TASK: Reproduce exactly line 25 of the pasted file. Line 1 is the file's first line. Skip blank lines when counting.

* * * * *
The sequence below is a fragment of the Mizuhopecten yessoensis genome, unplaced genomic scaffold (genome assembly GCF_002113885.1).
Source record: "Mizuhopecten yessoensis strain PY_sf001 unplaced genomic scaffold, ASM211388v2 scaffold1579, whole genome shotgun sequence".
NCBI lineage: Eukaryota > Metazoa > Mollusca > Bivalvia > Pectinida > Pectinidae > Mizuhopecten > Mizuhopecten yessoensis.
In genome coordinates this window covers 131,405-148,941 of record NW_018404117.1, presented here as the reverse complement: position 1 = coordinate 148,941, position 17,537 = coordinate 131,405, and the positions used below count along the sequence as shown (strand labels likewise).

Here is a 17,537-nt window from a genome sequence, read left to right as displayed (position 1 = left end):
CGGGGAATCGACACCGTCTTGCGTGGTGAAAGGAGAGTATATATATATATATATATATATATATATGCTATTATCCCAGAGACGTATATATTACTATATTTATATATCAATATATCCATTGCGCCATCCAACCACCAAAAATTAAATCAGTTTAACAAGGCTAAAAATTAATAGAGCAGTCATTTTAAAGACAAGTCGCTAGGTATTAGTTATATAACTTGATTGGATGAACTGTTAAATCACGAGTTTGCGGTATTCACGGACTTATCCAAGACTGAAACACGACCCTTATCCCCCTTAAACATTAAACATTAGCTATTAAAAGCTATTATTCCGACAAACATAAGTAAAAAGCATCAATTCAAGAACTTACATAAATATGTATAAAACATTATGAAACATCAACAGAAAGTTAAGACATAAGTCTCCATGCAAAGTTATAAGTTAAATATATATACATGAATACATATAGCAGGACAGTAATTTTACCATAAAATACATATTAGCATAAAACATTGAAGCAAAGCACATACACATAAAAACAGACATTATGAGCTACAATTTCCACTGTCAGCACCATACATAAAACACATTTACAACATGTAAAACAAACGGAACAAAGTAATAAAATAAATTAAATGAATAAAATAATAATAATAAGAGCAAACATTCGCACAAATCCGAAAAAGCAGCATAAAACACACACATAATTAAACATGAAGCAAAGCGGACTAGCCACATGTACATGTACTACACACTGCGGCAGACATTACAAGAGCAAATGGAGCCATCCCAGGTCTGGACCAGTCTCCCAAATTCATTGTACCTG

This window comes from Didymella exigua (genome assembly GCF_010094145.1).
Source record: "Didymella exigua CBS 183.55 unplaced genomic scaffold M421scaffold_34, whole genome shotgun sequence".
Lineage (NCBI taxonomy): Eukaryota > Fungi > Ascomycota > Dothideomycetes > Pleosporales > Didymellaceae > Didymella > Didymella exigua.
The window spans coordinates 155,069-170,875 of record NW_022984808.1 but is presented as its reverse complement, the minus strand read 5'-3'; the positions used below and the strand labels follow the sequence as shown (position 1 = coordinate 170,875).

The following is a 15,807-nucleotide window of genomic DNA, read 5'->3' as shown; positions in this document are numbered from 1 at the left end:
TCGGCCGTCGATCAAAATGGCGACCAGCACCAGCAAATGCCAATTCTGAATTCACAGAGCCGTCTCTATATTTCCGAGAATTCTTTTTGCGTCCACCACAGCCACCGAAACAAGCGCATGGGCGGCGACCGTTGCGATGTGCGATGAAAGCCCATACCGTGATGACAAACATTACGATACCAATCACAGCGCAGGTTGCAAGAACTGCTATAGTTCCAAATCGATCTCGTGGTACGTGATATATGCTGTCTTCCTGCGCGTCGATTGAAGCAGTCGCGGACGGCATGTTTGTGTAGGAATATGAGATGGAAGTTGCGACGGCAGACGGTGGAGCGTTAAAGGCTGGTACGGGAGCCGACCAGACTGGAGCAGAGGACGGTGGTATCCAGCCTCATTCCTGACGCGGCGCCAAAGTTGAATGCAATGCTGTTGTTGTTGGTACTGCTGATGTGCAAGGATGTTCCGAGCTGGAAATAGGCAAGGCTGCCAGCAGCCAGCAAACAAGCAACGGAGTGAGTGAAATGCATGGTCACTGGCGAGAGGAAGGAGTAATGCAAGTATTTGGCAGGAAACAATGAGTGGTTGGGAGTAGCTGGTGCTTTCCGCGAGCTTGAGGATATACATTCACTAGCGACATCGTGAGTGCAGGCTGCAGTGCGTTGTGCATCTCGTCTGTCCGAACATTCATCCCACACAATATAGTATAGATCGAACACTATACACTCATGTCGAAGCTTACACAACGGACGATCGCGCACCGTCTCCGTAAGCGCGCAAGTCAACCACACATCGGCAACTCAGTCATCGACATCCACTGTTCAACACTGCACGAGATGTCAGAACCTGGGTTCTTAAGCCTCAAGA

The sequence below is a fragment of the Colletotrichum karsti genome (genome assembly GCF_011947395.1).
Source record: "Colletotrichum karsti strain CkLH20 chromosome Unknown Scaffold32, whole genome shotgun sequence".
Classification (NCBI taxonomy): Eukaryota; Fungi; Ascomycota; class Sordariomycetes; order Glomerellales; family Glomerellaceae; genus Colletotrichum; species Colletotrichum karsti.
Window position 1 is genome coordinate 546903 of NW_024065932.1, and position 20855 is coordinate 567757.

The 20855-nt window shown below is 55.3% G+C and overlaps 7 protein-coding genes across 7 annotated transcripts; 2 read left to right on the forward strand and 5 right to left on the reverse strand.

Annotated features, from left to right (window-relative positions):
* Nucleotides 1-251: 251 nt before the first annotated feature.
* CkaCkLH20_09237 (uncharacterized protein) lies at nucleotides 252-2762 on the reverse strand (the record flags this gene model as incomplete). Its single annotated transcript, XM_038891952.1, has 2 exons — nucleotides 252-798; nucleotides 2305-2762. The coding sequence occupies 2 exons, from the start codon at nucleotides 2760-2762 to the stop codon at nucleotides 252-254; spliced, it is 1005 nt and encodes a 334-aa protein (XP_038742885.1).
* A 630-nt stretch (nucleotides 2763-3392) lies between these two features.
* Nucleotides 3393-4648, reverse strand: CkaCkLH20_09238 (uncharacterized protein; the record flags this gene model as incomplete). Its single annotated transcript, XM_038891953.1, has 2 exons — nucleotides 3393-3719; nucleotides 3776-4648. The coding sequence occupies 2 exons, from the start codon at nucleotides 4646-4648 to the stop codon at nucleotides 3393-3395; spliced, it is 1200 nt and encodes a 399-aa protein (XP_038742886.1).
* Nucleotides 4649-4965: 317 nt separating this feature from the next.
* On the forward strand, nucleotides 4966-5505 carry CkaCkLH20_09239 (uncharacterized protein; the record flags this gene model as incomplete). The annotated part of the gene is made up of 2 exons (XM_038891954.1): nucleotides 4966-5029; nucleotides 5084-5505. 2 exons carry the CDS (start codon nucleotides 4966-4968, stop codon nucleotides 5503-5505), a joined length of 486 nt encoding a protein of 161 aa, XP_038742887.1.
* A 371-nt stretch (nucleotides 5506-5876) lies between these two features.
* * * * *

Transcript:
* A 371-nt stretch (nucleotides 5506-5876) lies between these two features.